Materials And Methods: Unless contraindicated, all patients (n=1999, 53.05% female, mean age 69.23 years) at a UK district general hospital undergoing hip and knee arthroplasty were given daily prophylactic enoxaparin. Platelet counts were obtained between the 8th and 10th postoperative days and compared to preoperative baseline. A > 50% fall in platelet count was classified as "possible HIT". The minimal acceptable risk of thrombocytopenia was defined using The American College of Chest Physicians (ACCP) 2012 guidelines, which recommend monitoring platelet counts in patients receiving heparin where the expected risk of HIT is>1% and by descriptive cost-benefit analysis based on the cost of routine platelet monitoring in the clinical setting.

Results: Complete results were available for 1361 (68.1%) patients, comprising: 653 primary hips, 22 revision hips, 1 hip resurfacing, 665 primary knees, 19 revision knees and 1 unicompartmental knee replacement. Mean platelet level was 281.9×109/L preoperatively and 527.83×109/L postoperatively. Forty-four patients (3.2%) experienced a postoperative fall in platelet levels. However, no patient experienced a drop in platelets to less than 50% of the preoperative value.

Discussion: The incidence of HIT in the elective arthroplasty population is low. Therefore, routine postoperative monitoring of platelets is not necessary in this population of patients.

Level Of Evidence: II, prospective study.
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http://dx.doi.org/10.1016/j.otsr.2018.12.012DOI Listing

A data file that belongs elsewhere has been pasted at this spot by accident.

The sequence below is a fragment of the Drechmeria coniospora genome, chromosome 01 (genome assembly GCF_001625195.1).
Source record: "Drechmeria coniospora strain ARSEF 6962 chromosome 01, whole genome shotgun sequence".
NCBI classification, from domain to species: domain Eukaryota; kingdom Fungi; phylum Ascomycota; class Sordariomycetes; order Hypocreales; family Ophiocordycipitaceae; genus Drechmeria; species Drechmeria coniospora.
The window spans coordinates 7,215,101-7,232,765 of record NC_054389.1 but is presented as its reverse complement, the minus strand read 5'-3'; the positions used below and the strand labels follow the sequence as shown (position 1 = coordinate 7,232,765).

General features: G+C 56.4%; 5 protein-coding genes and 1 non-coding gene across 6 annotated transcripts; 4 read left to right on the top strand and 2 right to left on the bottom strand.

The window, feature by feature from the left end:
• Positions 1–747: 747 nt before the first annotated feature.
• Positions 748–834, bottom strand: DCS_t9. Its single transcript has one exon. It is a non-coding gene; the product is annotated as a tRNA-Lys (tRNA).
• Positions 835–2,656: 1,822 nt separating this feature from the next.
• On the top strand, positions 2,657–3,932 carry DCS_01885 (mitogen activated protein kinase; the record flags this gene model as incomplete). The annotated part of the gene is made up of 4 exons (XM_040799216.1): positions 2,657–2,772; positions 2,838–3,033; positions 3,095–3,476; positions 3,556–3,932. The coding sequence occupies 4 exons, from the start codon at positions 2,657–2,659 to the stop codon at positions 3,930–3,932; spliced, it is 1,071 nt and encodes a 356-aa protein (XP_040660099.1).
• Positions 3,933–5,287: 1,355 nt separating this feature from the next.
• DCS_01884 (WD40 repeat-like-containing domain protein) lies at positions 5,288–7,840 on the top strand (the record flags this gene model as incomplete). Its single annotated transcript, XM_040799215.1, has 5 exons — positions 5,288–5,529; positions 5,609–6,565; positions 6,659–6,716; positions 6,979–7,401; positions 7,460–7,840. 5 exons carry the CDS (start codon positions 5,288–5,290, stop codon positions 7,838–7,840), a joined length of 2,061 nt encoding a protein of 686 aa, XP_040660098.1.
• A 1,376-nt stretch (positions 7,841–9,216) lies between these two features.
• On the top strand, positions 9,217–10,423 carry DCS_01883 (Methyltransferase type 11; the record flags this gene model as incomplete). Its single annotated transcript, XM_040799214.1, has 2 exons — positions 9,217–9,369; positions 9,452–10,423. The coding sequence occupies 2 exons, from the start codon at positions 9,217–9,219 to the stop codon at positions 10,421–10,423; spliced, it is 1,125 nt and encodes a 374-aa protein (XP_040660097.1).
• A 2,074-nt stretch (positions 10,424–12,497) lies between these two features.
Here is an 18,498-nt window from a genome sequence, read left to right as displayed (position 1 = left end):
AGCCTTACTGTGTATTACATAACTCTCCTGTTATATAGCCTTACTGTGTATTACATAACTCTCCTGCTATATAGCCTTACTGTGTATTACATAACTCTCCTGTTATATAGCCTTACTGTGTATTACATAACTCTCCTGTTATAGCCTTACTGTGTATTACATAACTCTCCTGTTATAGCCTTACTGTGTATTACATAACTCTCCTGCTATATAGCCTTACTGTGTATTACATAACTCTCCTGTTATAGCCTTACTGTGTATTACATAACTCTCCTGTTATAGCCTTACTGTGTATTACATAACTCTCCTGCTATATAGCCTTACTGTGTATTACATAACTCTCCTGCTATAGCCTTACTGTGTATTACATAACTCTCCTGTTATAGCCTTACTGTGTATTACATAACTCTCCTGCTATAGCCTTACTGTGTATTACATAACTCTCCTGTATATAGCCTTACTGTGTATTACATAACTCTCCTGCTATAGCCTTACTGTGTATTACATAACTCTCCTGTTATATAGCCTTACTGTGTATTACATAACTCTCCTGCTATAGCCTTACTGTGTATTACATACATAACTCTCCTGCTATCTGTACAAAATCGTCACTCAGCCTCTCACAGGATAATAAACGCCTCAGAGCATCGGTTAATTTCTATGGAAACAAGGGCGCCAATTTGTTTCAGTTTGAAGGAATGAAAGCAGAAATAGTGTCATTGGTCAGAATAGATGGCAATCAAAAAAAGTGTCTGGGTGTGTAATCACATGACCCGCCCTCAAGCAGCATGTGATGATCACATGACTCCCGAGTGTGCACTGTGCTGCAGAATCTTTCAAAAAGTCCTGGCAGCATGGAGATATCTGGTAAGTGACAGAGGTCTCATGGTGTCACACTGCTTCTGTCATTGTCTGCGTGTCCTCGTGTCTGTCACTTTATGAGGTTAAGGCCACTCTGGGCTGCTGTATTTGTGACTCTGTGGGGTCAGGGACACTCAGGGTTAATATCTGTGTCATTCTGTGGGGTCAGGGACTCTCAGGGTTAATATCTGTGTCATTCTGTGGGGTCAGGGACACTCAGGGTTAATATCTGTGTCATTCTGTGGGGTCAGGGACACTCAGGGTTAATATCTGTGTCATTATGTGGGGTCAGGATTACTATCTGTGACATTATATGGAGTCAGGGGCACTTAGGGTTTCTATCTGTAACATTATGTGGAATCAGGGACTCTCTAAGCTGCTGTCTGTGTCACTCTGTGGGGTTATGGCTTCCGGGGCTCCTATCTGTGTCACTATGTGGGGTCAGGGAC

May 2019

Perceptual Errors Support the Notion of Masking by Object Substitution.

Perception 2019 Feb;48(2):138-161

Nottingham Trent University, UK.

Two experiments examined the effect of object substitution masking (OSM) on the perceptual errors in reporting the orientation of a target. In Experiment 1, a four-dot trailing mask was compared with a simultaneous-noise mask. In Experiment 2, the four-dot and noise masks were factorially varied. Responses were modelled using a mixture regression model and Bayesian inference to deduce whether the relative impacts of OSM on guessing and precision were the same as those of a noise mask, and thus whether the mechanism underpinning OSM is based on increasing noise rather than a substitution process. Across both experiments, OSM was associated with an increased guessing rate when the mask trailed target offset and a reduction in the precision of the target representation (although the latter was less reliable across the two experiments). Importantly, the noise mask also influenced both guessing and precision, but in a different manner, suggesting that OSM is not simply caused by increasing noise. In Experiment 2, the effects of OSM and simultaneous-noise interacted, suggesting the two manipulations involve common mechanisms. Overall results suggest that OSM is often a consequence of a substitution process, but there is evidence that the mask increases noise levels on trials where substitution does not occur.